Coral reefs 'cradles' for new species
Coral reefs are recognized as important habitat for preserving the diversity of ocean species, but scientists now say reefs are important sources of new species, as well.
Reefs are known to harbour a great variety and number of fish and invertebrate species, but ecologists haven't been sure whether they migrated to reef environments or originated there.
Now researchers in Germany and the U.S. have scoured a fossil database for invertebrate animals that lived on the ocean floor since the Cambrian period, which began more than 540 million years ago.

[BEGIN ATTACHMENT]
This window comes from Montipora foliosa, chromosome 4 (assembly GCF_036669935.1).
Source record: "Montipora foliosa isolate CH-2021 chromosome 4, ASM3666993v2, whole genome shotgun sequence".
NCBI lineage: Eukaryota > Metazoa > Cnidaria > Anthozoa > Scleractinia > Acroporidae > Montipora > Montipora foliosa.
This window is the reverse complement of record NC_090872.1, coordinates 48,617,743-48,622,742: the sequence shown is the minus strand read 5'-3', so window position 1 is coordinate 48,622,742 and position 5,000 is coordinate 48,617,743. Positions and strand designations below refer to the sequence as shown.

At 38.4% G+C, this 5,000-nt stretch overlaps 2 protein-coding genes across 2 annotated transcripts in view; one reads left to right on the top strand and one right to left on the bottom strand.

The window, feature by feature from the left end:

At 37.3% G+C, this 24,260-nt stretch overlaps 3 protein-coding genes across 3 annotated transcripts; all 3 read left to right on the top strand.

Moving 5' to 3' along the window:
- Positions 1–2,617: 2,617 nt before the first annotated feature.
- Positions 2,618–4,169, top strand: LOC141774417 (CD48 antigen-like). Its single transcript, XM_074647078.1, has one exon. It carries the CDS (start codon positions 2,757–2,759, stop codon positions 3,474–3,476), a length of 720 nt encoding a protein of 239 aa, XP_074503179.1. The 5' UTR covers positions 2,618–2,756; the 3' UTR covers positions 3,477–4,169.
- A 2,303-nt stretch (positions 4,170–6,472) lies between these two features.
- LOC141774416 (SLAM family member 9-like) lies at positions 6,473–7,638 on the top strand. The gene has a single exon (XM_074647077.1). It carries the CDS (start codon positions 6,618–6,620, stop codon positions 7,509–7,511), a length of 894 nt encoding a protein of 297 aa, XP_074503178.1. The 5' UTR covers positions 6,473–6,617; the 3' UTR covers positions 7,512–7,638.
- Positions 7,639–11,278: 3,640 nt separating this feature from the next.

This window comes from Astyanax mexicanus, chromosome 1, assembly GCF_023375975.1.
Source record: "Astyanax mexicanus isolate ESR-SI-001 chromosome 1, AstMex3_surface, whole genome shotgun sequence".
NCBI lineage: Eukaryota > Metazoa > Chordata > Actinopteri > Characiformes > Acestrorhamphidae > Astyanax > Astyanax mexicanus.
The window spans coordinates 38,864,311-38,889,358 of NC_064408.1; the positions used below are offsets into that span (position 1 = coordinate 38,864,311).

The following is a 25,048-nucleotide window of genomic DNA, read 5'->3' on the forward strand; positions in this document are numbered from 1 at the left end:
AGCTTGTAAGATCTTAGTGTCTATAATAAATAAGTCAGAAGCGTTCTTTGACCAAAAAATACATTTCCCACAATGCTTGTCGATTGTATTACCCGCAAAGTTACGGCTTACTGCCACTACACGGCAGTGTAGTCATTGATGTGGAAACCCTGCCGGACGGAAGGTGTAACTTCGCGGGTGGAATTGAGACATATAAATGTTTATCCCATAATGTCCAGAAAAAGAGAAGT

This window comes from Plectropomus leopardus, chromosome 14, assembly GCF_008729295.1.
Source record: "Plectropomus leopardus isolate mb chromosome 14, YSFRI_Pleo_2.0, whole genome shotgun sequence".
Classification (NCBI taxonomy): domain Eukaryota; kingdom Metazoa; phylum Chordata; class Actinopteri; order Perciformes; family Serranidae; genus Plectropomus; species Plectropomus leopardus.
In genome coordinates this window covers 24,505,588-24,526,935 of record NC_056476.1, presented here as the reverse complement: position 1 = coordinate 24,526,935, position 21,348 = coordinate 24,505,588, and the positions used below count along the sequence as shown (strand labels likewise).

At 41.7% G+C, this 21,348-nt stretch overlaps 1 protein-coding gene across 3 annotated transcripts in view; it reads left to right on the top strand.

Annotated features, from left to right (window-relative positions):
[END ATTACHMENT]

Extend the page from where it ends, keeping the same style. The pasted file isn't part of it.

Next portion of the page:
They compared the number of new species that first appeared in the fossil record in coral reefs and in other ocean bottom environments.
They found that nearly 22 per cent of ocean floor species first appeared in reefs, and that new species were 45 per cent more likely to have originated in reefs than outside reefs.
Wolfgang Kiessling and colleagues at Berlin's Humboldt University and the University of Chicago described reefs as "cradles of evolution" in their scientific paper, published this week in the journal Science.